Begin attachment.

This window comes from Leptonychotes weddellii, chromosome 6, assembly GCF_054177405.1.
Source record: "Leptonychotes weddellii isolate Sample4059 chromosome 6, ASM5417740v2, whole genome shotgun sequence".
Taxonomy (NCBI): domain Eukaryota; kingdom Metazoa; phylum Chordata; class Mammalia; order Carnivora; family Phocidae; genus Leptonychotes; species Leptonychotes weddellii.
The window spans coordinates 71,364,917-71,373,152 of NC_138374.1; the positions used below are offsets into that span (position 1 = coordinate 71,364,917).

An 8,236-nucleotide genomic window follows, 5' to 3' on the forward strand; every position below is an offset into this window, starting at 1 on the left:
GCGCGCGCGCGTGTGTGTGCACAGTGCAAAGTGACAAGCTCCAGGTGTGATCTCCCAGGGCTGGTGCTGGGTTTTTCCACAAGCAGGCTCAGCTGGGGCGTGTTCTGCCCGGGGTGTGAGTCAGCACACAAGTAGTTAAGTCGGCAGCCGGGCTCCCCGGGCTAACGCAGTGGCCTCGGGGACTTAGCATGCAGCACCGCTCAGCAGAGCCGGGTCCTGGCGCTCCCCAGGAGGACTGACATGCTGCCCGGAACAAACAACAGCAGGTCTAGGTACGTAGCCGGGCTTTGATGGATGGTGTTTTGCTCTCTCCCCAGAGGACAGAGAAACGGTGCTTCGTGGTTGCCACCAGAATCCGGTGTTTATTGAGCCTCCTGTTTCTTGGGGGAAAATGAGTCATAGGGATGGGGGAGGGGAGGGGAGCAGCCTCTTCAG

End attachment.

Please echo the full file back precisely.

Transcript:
This window comes from Leptonychotes weddellii, chromosome 6, assembly GCF_054177405.1.
Source record: "Leptonychotes weddellii isolate Sample4059 chromosome 6, ASM5417740v2, whole genome shotgun sequence".
Taxonomy (NCBI): domain Eukaryota; kingdom Metazoa; phylum Chordata; class Mammalia; order Carnivora; family Phocidae; genus Leptonychotes; species Leptonychotes weddellii.
The window spans coordinates 71,364,917-71,373,152 of NC_138374.1; the positions used below are offsets into that span (position 1 = coordinate 71,364,917).

An 8,236-nucleotide genomic window follows, 5' to 3' on the forward strand; every position below is an offset into this window, starting at 1 on the left:
GCGCGCGCGCGTGTGTGTGCACAGTGCAAAGTGACAAGCTCCAGGTGTGATCTCCCAGGGCTGGTGCTGGGTTTTTCCACAAGCAGGCTCAGCTGGGGCGTGTTCTGCCCGGGGTGTGAGTCAGCACACAAGTAGTTAAGTCGGCAGCCGGGCTCCCCGGGCTAACGCAGTGGCCTCGGGGACTTAGCATGCAGCACCGCTCAGCAGAGCCGGGTCCTGGCGCTCCCCAGGAGGACTGACATGCTGCCCGGAACAAACAACAGCAGGTCTAGGTACGTAGCCGGGCTTTGATGGATGGTGTTTTGCTCTCTCCCCAGAGGACAGAGAAACGGTGCTTCGTGGTTGCCACCAGAATCCGGTGTTTATTGAGCCTCCTGTTTCTTGGGGGAAAATGAGTCATAGGGATGGGGGAGGGGAGGGGAGCAGCCTCTTCAG